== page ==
Summary: On Good friday - a unique perspective on the cross
Concordia Lutheran Church
Good Friday, Tennebrae April 2, 2010
Be Thou My Vision!
† In Jesus Name †
As we contemplate the cross, may we know the gifts of mercy and love that were delivered there, to us. And may we envision and grasp the height, the depth, the breadth and width of the love of God our Father, and the Lord Jesus Christ. AMEN!
His presence was needed to fulfill a promise, recorded by centuries before about one who would be by the side of the Messiah.
We do not know his name, or any details about him. All four accounts of the crucifixion place him there, yet only in Luke’s gospel do we get any more knowledge than the fact that like us, he is a sinner.
He was not a willing participant in the crucifixion, As I thought about this man, the more I wish I would be able to see Jesus the way He did, that close, to experience Christ’s last hours of life, and yes, Christ’s death.
And as we contemplate the death of the Son of God, I would hope that we would see Jesus as this man did. That we could grasp not only what he saw with his eyes, but that which he saw, and even more, that which He heard.
From a point as close to Jesus on the cross, as I am, here to this cross.
I want us to see Jesus from the position of the thief on the cross next to him. I want us to see how Christ became his Vision, and how nothing else would matter, except r those incredible words, “today you will be with me..in paradise.
I want us to grasp the incredible change that happened in this man, and as we do, realize the incredible change in us, as we too have been united in the death of Christ.
The Nature of Sin
While there is no one here, that would volunteer to take the thief’s place, there is a freedom in his words that I find….refreshing. Hear those words, as he confronts the man on the other side of Jesus,
“Don’t you fear God even when you have been sentenced to die? 41 We deserve to die for our crimes, but this man hasn’t done anything wrong.” Luke 23:40-41 (NLT)
Perhaps it is because he is dealing with the wages of his own sin. The man hanging next to Jesus is willing to acknowledge his own guilt, his own sin. Crucified next to Christ, the stark difference between our unrighteousness and Christ’s holiness is made clear. Because of that – he realized the truth that the apostle John would declare: “if you confess your sins, He is faithful to forgive those sins, and cleanse you of all unrighteousness.”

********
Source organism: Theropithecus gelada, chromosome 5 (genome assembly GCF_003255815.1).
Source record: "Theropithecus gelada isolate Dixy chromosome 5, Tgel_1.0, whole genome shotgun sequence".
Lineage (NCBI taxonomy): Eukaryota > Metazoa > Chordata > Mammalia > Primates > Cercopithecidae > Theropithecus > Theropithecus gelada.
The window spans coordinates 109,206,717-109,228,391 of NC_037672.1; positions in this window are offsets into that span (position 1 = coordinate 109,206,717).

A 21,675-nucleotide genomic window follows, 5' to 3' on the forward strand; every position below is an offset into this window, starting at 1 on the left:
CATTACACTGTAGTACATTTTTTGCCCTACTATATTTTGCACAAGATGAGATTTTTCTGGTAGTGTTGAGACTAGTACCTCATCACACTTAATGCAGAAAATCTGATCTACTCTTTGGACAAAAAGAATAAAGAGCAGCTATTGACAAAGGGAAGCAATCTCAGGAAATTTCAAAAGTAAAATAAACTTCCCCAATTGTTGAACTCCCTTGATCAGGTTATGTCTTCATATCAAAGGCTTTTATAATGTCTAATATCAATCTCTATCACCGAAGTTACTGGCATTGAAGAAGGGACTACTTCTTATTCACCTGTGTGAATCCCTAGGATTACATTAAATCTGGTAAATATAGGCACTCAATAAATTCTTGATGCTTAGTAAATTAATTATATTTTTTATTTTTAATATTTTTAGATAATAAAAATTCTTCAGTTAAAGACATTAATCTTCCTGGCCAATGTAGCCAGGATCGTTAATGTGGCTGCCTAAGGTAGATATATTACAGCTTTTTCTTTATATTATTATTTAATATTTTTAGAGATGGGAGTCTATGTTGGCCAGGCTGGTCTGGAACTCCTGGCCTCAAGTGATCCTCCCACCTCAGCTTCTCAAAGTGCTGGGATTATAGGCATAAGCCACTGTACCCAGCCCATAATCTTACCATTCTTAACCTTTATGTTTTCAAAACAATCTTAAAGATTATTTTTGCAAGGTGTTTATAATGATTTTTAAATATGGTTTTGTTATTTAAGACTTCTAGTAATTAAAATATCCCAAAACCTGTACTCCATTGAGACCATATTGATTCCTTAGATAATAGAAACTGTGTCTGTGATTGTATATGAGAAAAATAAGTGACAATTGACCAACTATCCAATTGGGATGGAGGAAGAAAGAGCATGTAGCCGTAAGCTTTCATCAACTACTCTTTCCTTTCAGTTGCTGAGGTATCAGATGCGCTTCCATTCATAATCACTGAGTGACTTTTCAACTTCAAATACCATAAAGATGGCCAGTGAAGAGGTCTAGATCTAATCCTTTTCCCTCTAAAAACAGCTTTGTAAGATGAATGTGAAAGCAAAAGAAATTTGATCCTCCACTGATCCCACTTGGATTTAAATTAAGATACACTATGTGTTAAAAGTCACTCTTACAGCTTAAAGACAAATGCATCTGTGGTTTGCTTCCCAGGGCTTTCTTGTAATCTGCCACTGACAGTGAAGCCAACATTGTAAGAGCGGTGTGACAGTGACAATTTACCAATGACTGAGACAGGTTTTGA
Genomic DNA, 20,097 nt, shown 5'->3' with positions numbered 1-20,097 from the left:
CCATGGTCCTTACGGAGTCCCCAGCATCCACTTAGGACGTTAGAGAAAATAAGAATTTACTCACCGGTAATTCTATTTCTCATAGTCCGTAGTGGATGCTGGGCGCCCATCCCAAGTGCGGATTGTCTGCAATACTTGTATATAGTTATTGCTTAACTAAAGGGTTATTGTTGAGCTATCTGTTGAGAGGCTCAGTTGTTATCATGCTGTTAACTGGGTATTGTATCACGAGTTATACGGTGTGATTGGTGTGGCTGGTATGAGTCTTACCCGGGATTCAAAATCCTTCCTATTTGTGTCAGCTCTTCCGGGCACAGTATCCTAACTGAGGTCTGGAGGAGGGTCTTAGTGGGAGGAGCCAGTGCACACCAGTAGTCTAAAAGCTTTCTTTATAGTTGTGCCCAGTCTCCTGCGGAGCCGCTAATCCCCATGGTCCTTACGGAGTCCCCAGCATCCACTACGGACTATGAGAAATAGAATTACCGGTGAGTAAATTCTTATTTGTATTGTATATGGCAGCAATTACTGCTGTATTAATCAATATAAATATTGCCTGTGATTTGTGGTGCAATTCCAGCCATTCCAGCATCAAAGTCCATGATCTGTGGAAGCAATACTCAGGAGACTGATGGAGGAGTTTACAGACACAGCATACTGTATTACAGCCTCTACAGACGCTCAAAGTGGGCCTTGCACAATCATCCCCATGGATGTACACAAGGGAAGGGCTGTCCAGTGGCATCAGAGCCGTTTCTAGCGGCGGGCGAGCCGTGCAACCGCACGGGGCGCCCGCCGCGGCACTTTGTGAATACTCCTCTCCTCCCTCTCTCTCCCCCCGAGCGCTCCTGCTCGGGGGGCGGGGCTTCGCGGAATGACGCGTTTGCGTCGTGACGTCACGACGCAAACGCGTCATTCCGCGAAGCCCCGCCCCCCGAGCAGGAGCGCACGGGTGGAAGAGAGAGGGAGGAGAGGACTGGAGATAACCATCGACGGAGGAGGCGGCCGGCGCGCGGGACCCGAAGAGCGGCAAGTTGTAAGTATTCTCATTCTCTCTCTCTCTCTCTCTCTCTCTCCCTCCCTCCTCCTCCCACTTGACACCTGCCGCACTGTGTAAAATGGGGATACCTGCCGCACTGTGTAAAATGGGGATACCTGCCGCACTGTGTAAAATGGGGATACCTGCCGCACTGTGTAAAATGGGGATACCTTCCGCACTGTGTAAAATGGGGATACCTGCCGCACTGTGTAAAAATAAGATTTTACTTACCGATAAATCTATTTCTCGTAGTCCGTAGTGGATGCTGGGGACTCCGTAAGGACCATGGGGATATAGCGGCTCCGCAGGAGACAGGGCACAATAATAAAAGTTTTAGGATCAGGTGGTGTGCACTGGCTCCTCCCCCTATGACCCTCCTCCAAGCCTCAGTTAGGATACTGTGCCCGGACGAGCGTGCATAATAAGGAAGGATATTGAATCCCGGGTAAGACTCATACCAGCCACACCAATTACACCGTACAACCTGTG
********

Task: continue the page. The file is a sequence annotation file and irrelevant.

What would it take, for us to realize that our sins should result us being crucified or stoned, or sent out to die? Do we realize that when we fail to love God, and allow the world to tempt us into desiring things more that we desire Him, we deserve to be there? Or when we don’t call upon Him in our need, or to thank Him, we should be placed on the cross instead of Christ? What about how we treat our neighbors, our co-workers, our friends, our family. Do we deserve a cross of our own?
Yes, we do. It shouldn’t have been Jesus with the two thieves, it should have been me. And we could cover the rest of Golgotha with crosses for each of you.
The Vision of Christ
This is where the man’s insight is important to us. For this man, this sinner, looks out in pain, and doesn’t see what everyone else does. He sees what we now know – that this is God, that this is the Son of God, on that cross.
Perhaps Jesus uttering the first words of Psalm 22 sparks a memory of the thief’s youth, and that which he learned about the Messiah. Or maybe it was the reading of Isaiah, and the Lamb who would not cry out, but suffer and bear the sin of us all?
The Holy Spirit brought something to the man, that is for sure, for the next words could not be uttered, unless the man trusted in the very prophecies that required him to be there, next to the Messiah.
42 Then he said, “Jesus, remember me when you come into your Kingdom.” Luke 23:42 (NLT)
Jesus had become this man’s hope, his focus, his vision. That there was something beyond the pain of this life, beyond even the execution that the thief deserved.
United to His death
As I began this message, I said, “at least at first glance, no one would willingly volunteer to take his place.”